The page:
----- Original Message -----
From: "Manjunath, Bharadwaj (Cognizant)" <MBharadw@xxxxxxxxxxxxxxxxx>
To: "'India Gii'" <india-gii@xxxxxxxx>
Sent: Friday, July 05, 2002 4:33 PM
Subject: [india-gii] NEWS: 'Simputer' to be rolled out this month
'Simputer' to be rolled out this monthwrite,
India is ready this month to roll out its $200 "Simputer", a handheld
computer aimed at wooing the poor across the digital divide.
"The waiting period is almost over. We are near the take-off stage," Vinay
Deshpande, chairman of Encore Software Ltd, one of two firms with licences
to make the device, told Reuters late on Thursday.
The Simputer -- short for simple, inexpensive and multilingual computer --
was launched in April 2001 by the non-profit Simputer Trust, formed by
officials at Encore and professors from Bangalore's prestigious Indian
Institute of Science to license designs of the device.
The Simputer, which has been delayed by funding problems and marketing
concerns, aims to help India's poor and rural folk who cannot read or
but high-end users and overseas buyers have also been wowed by itsfeatures.
Resembling trendy handhelds such as those built by Palm Inc, the Simputer
has easy-to-use applications including voicemail, text-to-speech
capabilities and Internet access.
Powered by an Intel StrongARM processor, the Simputer runs off two
pencil batteries and comes equipped with 32 megabytes (MB) or 64 MB offigure
"In our trials, we found that 'one size fits all' doesn't work because it
also means one price and one particular configuration," said Deshpande, an
engineer educated at Stanford University in the US, who is a pivotal
in the trust.and
"We are now making a range of Simputers with different configurations and
prices ranging from Rs 10,500 to 23,000," he said. Equivalent to roughly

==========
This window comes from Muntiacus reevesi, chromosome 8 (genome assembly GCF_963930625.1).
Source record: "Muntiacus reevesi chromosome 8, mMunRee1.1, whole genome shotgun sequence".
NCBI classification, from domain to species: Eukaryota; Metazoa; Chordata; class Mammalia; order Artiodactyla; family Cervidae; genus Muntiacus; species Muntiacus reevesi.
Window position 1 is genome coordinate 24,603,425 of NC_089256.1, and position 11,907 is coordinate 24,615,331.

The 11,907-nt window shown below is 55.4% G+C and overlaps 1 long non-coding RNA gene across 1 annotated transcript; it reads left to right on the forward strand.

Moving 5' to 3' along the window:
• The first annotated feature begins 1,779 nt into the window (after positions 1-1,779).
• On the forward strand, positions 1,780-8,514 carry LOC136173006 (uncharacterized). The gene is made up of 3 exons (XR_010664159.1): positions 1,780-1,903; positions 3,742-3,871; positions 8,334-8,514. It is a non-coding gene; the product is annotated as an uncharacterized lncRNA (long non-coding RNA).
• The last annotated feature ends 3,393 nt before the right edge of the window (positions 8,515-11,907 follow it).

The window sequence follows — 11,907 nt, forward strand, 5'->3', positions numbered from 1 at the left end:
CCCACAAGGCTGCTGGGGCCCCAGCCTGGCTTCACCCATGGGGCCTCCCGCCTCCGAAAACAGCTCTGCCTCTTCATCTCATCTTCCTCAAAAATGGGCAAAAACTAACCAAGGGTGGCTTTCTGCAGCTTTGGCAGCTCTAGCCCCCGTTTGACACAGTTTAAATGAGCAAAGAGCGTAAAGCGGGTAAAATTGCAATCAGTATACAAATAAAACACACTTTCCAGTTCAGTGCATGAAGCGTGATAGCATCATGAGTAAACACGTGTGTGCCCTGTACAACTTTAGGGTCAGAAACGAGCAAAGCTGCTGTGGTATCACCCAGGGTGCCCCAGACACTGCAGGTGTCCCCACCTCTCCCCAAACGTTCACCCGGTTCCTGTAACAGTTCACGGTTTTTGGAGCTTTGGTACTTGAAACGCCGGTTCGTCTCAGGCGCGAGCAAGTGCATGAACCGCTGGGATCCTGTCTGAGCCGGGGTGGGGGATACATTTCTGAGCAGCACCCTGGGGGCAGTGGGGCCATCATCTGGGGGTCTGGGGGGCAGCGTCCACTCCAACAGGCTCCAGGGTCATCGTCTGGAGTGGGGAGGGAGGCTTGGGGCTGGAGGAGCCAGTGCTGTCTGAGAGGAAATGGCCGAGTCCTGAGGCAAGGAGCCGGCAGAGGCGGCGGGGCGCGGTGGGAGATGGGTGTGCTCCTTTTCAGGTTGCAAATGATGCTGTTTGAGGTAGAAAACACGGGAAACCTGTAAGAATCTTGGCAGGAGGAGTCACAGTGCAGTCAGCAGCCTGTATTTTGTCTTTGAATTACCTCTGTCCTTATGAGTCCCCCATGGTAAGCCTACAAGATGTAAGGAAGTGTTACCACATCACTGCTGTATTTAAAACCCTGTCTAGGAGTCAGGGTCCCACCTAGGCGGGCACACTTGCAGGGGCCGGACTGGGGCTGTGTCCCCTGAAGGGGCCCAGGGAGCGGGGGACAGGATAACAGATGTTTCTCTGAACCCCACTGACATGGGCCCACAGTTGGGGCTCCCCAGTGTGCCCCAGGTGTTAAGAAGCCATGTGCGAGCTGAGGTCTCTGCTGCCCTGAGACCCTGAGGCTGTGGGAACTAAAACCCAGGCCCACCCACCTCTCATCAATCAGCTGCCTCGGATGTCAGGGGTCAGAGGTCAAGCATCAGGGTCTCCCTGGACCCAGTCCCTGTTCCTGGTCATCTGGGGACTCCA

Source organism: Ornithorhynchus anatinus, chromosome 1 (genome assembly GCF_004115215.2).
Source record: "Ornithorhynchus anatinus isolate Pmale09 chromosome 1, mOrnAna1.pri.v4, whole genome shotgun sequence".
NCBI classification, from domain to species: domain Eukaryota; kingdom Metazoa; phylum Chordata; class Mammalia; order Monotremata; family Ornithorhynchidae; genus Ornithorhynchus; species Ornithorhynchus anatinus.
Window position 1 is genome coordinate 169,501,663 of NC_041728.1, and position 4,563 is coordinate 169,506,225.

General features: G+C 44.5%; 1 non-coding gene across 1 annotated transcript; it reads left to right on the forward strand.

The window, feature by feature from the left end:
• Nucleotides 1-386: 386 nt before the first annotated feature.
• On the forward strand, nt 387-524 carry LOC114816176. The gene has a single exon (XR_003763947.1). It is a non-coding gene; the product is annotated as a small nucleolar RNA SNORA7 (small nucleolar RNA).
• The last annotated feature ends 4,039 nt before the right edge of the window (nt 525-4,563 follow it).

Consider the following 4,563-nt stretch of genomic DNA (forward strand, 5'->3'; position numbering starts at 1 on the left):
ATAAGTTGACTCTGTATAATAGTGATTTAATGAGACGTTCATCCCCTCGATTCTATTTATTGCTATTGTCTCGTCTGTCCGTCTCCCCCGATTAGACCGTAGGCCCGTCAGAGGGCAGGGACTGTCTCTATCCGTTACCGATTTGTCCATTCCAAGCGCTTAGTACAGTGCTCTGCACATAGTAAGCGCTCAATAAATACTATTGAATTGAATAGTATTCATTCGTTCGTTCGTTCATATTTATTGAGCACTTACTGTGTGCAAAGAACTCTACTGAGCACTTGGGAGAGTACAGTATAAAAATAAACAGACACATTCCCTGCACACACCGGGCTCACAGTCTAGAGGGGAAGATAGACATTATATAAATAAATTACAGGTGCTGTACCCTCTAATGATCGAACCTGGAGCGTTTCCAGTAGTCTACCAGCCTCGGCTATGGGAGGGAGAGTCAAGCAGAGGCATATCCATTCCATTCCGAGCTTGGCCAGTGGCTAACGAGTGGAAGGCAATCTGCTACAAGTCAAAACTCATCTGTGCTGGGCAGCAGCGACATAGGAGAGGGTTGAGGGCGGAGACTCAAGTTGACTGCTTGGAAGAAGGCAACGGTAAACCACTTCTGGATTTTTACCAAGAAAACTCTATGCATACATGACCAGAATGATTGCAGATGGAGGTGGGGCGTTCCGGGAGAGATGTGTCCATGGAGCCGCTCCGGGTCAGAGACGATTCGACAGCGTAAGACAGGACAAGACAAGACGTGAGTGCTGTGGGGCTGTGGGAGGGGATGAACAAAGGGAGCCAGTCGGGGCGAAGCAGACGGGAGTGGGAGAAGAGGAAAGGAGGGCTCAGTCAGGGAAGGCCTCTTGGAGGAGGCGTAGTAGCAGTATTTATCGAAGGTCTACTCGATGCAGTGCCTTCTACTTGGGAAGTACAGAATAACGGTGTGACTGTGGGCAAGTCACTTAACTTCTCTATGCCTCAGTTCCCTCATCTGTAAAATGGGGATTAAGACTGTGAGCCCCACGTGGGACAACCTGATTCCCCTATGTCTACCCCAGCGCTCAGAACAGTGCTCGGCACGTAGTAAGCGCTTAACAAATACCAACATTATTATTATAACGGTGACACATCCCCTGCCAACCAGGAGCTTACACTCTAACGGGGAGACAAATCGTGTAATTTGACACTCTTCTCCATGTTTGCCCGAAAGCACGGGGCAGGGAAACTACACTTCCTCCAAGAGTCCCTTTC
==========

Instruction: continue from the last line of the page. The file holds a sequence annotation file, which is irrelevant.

$214 to $469, this figure compares to average annual Indian per capita
income of about $450.
Trial orders have come from state governments, consumer goods companies
co-operative banks, all of whom are pushing into rural areas, where two-has
thirds of India's population of one billion live.
The Simputer, which answers critics who say India's software revolution
bypassed its poor, is expected to help spread their use in a country whosein
installed base of computers is barely six million.
India's desktop personal computer sales fell 11 per cent to 1.67 million
the year to March.we'll
PCs are relatively costly in India. At about $200, the Simputer would be
three times cheaper than a PC, and cost nearly the same as a cheap colour
"We are in the process of making about 200 Simputers this month and about
1,300 to 1,400 by September based on potential and existing orders,"
Using free-to-use Linux software, the device allows personal data to be
stored through a smart card, so enabling many users to share it.
Sales of the Simputer are likely to rise to 50,000 by late 2003, Deshpande
"The profit is not in delivering hardware but solutions (for end use),"
"We are tying up with software developers who'll make applications and
deliver that box with the solutions."the
Trial sales have already been made to a number of countries including
Sweden, Australia, France, United States, he said.
Encore plans to cater to overseas sales of the Simputer through a separate
company based in Singapore.
It expects to conclude a tie-up within a month with a few large Indian
information technology companies, who will in turn sell the Simputer to
lucrative mass retail market.
"We are too small to take the Simputer to the retail level ourselves,"
Deshpande said. "These firms will buy the Simputer in bulk from us and
distribute and support the product."